Bill, finding them gone, speeds off in an attempt to catch up. He is stopped for speeding by a policeman and given a forty-five dollar speeding ticket. He tries to bribe the cop who raises the ticket to fifty. The cop tells him that he can't leave town until Monday. When his car breaks down a man on a bike stops by to help. Seeing Bill's wallet hanging out of his coat the man takes it! Bill stops for gas and after the attendant puts some gas in the tank Bill discovers his loss. The attendant takes the fancy radiator cap and a few other bits to make good on the gas.

Later, when his car runs out of feul he spots Doris and her aunt on the side of the road having car trouble. He offers to tow them to Nampa if they can give him some of their gas. In Nampa Doris and her aunt elude Bill at the garage, finding a hotel in the quiet part of town. He finds the same hotel but, without funds, has little hope of staying there until Aunt Abbie, in an effort to disuade the owner not to rent to him, tells her that he is Rudolph Franklyne, Jr. and that he has more money than morals. Naturally the landlady is impressed by this and never questions him, showing him the room across the hall from Doris and her aunt.

Doris along with Abbie find the estate her uncle spoke of. Uncle Tobias sees them but when he approaches tells them he can't speak of the inheritance because today he is and elephant! He then prances off thinking he's an animal. That's when they realize Uncle Tobias is insane!

After a week stuck in Nampas, Doris decides to sell her car so they can get out of town. She runs into Bill in the hallway and she tells him her troubles. He makes a decision to sell his roadster to help her out. At the garage the man there convinces Bill to let him race his car at the fair grounds so they can split the ten thousand dollar prize. But where to get the one hundred dollar entry fee?

At the Fair Grounds the next day Bill discovers that if he can go two rounds with boxer Sailor Sheldon he can win two hundred dollars. He takes quite a lashing from the Sailor but manages to go the distance to win the prize! On his way to pay the entrance fee for the race he sees the man who robbed him. He chases the old man down and gets his money back just in time for a cop to see him take the money. The cop thinks Bill's the one doing the robbing. The old man, money in hand, tells the cop he won't prosecute. The thief takes off and the cop knocks Bill to the ground. Doris happens upon the scene and helps Bill who is laying on his back, dazed.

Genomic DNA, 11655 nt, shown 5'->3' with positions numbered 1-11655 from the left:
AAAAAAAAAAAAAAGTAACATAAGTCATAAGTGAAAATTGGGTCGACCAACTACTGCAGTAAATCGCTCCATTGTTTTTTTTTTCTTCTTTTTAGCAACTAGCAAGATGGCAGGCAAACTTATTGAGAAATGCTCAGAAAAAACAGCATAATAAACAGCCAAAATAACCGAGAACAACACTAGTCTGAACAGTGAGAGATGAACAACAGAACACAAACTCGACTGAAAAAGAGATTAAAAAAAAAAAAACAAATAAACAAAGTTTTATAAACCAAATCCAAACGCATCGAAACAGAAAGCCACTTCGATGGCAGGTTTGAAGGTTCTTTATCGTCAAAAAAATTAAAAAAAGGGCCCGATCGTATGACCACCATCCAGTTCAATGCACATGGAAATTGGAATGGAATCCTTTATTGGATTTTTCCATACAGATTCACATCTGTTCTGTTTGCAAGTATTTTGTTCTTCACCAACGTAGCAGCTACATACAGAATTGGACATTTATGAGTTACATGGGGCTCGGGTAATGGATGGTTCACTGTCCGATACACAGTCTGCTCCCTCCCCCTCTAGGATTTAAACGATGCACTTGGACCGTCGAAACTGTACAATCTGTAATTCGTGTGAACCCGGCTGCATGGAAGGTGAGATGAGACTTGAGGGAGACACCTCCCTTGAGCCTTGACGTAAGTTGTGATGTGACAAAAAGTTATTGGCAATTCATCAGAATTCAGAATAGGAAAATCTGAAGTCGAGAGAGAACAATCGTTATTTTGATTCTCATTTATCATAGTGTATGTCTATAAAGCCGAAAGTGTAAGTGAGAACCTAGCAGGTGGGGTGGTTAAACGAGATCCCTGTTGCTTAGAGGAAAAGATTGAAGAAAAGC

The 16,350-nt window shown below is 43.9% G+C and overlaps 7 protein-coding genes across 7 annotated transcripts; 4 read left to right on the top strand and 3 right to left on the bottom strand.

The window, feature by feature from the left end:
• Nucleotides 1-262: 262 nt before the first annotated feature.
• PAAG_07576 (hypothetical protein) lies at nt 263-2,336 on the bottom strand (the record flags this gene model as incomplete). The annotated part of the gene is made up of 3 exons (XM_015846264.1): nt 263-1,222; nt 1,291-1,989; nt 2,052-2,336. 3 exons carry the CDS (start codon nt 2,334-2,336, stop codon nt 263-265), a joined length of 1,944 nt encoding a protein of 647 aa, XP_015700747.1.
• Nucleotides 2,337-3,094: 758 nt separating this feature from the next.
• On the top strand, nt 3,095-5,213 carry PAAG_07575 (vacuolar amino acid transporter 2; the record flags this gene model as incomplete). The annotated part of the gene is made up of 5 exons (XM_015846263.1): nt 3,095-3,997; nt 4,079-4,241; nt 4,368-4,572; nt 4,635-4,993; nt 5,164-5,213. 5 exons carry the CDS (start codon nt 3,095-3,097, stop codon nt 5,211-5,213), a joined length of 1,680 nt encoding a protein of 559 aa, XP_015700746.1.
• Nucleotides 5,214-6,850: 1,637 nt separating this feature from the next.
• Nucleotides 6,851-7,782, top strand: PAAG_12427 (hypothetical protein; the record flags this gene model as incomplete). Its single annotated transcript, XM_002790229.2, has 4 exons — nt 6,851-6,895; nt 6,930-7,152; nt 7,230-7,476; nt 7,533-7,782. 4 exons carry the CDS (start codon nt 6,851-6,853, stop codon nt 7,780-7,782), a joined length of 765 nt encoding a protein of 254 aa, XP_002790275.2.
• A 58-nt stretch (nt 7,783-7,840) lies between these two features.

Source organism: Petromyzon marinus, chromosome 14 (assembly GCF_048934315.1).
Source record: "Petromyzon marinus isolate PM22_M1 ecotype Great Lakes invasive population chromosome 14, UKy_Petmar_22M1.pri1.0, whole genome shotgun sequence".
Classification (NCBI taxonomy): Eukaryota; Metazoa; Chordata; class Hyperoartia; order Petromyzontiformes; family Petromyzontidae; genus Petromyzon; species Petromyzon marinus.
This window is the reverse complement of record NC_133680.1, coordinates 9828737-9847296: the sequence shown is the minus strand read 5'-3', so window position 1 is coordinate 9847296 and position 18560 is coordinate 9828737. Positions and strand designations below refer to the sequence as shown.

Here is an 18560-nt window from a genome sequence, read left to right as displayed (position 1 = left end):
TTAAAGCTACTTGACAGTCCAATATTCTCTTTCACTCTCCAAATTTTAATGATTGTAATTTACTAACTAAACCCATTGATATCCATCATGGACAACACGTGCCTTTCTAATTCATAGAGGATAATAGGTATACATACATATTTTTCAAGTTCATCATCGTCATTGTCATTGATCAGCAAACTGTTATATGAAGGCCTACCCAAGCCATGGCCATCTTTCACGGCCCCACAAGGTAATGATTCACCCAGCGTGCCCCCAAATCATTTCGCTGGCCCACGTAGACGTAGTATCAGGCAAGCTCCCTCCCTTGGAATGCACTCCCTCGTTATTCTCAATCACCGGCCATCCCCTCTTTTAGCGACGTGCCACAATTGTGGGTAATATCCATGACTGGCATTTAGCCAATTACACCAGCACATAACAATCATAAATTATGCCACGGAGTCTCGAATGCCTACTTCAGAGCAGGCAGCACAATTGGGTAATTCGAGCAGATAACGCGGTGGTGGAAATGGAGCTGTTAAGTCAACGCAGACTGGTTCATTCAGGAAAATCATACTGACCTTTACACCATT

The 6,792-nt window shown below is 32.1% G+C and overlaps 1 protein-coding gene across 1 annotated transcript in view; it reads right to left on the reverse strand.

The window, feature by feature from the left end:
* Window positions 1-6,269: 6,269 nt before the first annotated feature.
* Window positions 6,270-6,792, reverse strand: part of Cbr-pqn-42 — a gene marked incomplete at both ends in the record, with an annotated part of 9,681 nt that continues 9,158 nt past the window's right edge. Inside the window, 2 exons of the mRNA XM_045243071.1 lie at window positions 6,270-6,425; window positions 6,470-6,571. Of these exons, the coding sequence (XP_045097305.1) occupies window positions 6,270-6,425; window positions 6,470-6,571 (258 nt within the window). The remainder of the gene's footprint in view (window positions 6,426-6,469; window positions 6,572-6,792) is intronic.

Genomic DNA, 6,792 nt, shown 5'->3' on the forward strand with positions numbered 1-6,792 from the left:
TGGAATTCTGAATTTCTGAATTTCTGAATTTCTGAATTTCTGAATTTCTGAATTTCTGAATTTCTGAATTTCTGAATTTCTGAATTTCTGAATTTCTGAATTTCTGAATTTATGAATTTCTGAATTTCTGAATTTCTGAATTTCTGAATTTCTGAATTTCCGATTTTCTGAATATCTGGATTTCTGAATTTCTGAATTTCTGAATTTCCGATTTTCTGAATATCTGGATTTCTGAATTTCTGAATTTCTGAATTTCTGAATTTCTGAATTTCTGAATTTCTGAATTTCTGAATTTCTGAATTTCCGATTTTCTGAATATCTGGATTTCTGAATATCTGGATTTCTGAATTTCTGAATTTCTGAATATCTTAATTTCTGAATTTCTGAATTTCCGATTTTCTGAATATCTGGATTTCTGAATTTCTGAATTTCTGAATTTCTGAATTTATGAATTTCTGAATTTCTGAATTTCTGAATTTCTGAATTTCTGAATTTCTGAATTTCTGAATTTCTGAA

The race attracting people from all over has attracted the Franklynes as well. When Doris sees them in the lobby her attitude toward Bill changes realizing he's not the womanizer her aunt feared he was. Doris tells Bill she has paid his fee for the race by selling her car. She also tells him to slip out the back so the landlady, Mrs. Hunt, doesn't see him. Mrs. Hunt, learning that Bill is entered in the race, is afraid he'll get killed before she can get the money he owes her. She calls the Constable to tell him about Bill.

When Bill gets to the garage he notices that his car has the number 13 on it! His driver sees the competition roll up and fearing for his life quits on the spot. Bill determined to make a go if it decides he's going to run the race anyway. The old constable shows up telling him that he's got orders not to let the car out of his sight. Bill tells him to come along and starts off for the races. Meanwhile Mrs. Hunt is threatening Doris and Aunt Abbie with jail over their unpaid bill. Doris sees Bill drive by the hotel and she her aunt leave to watch Bill take his chances.

With Doris and Aunt Abbie seated in the front row and the Franklynes watching too, Bill gets off to a rousing start by stalling. Then the race is on. The Constable gets into the spirit of things by plugging up the gas tank with his gum when some kids accidently shoot a hole in it. The race is hard fought with spills, chills and mile-a- minute-thrills. Despite crooked work on the part of other drivers Bill finally gains his lead. When his gears are stripped in an accident, avoiding a child in the road, it looks as if all hope is lost. The Constable tells him to try reverse. It works and Bill manages to win the race by crossing the finish line backwards! He also wins Doris as well!

Getting a little direction!
*Note: The cameraman highlighted to the right.

No, it's not Lon Chaney in
The Phantom Of The Opera!
This bit from the opening scene of
The Lucky Devil no longer exists.
Its meaning is now lost to the ages!

Another deleted scene from The Lucky Devil.
The performance of this actress is cut entirely from the available version of The Lucky Devil.
One wonders how she affected the plot.
Can any NASCAR fans out there identify this man with Richard Dix?

Go To: